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Some Fat Guitar Sound !

You're here : Audio >Fiat Lux !

You have just recorded on the audio track #1 THE guitar riff of the century from your last composition that sounds like hell, and you're really proud of it, gee ! :O) But yuk! Your guitar sounds tiny, tiny, Sir, even though you have lighted a candle for Mr Van Halen...

Normal, U don't have a professional recording studio's gear, or U didn't do the best take in the world. And after all, U aren't Van Halen. ;Op

Nevermind, since VST 3.7 on PC, Cubase allows you to correct your take in a few clicks. Follow the guide, it's not very complicated ...


First, make a copy of the part you've just recorded and paste it on another mono audio track (#2 for example, hey !). You don't want to get lost, so a little bit of housework doesn't hurt, eh ? Let's call audio track #1 "RythGtr1" and audio track #2 "RythGtr2". Unconventional, isn't it ?

Are you ready ? Next step : check out your VST-monitor. All will be done there.

Let's go ! Set panning of track #1 completely to the left, the one of track #2 completely to the right. Get your girlfriend (who's been noisily playing with Woofy the dog for a short while now) out of the room, you'll need to concentrate at this time. Throw her the ball, for example ... ;Op

VERY IMPORTANT !!! Before carrying on, get the volume faders of the relevant tracks all the way down, so you will avoid the surprise of finding your loud-speakers embedded into the wall behind you ... U've been warned !

Click on the little button [FX] of track #1 in order to open the compressor implemented in VST 3.7. Sorry for those who still work on VST 3.5x or 3.6x. It could be possible to use in this case a plug-in to compensate for the absence of the "VST Dynamics" section in these previous versions. Let me remind however that the updates to VST 3.7x are available from Steinberg's FRP site (free download) ...

So, Rock'n'Roll, man, let's do it all : roll up your sleeves, turn on the compressor, set attack and gain to their maximum values. Now do you understand why I've suggested you to get the volumes down, before ? ;Op

Now you only have to move up the volume faders of the tracks, up to where the meters reach again their previous level, for the balance of the sound. Yes, Siiiir, it's normal that you must move up the fader of the track without compressor higher than the one with compressor, Siiiir ! Yes, Sir ! ;O)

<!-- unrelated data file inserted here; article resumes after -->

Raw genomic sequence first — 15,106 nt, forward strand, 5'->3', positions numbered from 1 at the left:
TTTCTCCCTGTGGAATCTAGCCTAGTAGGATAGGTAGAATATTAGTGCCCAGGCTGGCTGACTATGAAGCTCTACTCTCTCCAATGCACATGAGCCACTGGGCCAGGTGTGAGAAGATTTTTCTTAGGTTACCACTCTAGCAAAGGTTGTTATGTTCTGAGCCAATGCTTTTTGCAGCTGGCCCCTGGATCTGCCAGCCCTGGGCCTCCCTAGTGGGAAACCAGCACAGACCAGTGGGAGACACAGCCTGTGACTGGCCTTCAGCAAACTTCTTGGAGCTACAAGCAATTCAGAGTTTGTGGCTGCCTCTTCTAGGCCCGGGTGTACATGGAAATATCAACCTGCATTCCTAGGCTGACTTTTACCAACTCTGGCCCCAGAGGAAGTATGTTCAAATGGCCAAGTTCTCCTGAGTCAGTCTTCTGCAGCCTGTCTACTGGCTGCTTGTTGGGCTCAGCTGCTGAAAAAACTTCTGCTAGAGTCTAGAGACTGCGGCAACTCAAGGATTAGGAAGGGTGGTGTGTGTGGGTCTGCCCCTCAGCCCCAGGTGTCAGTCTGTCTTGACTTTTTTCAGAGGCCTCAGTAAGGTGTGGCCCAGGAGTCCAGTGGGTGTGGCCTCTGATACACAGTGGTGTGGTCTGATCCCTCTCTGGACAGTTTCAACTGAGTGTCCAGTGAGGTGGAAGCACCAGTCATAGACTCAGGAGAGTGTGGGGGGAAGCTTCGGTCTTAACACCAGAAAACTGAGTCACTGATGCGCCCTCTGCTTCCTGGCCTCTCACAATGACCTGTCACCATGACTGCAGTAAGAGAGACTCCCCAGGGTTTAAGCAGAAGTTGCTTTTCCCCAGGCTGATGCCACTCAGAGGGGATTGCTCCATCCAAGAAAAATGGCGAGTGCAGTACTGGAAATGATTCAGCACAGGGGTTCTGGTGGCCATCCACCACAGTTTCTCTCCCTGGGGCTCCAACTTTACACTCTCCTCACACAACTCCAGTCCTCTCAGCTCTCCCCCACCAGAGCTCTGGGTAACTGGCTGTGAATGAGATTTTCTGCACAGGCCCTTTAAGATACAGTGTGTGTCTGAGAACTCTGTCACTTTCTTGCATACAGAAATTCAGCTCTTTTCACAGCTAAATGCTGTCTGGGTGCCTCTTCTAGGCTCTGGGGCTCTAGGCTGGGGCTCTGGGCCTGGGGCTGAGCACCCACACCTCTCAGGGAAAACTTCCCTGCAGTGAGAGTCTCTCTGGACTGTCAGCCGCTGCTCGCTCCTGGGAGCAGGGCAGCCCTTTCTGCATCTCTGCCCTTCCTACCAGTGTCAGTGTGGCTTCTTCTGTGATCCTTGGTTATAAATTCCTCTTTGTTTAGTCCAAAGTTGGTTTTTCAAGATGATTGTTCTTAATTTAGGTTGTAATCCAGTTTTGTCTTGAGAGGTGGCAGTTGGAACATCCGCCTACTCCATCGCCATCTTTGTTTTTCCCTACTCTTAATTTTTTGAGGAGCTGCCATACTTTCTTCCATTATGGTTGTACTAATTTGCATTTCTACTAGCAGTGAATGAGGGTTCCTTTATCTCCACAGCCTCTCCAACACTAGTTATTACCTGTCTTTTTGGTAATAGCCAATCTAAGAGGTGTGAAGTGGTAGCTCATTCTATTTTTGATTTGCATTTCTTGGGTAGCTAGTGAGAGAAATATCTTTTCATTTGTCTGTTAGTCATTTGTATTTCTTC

It sounds better, doesn't it ? A rhythm guitar in "stereo". On one side, you have the original sound with its "shades", on the other side a dynamic and punchy sound that stresses out the attack of the right hand (try with a crunchy sound and a single-coil pickup, it's in-cre-di-ble !!). Linked together, both tracks give you a sound that could make Mr Van Halen himself turn pale. ;O) You could also try different compression ratios. You could try a little bit of equalisation, if you want to, for your final mix. And now you're all set.

If you want to free some processor time, to have less tracks to manage, or just have a better vision when working with the VST-monitor, you can do a mixdown of the two mono tracks to a single stereo track, and import this one to the Arrange Window after erasing the previous mono tracks. However, I suggest you keep the original record somewhere on your hard drive, it could be useful if you want to do some other adjustments later on....

This method could be applied with other instruments, if and when it really gives some interesting results (honestly, I don't think it would be very useful on a piano sound, but, well ...)

After that, you may tell your friends that you have recorded your guitar plugged into a wall of Marshall amps ! ;O)))))

Daino, on the 08-11-2000

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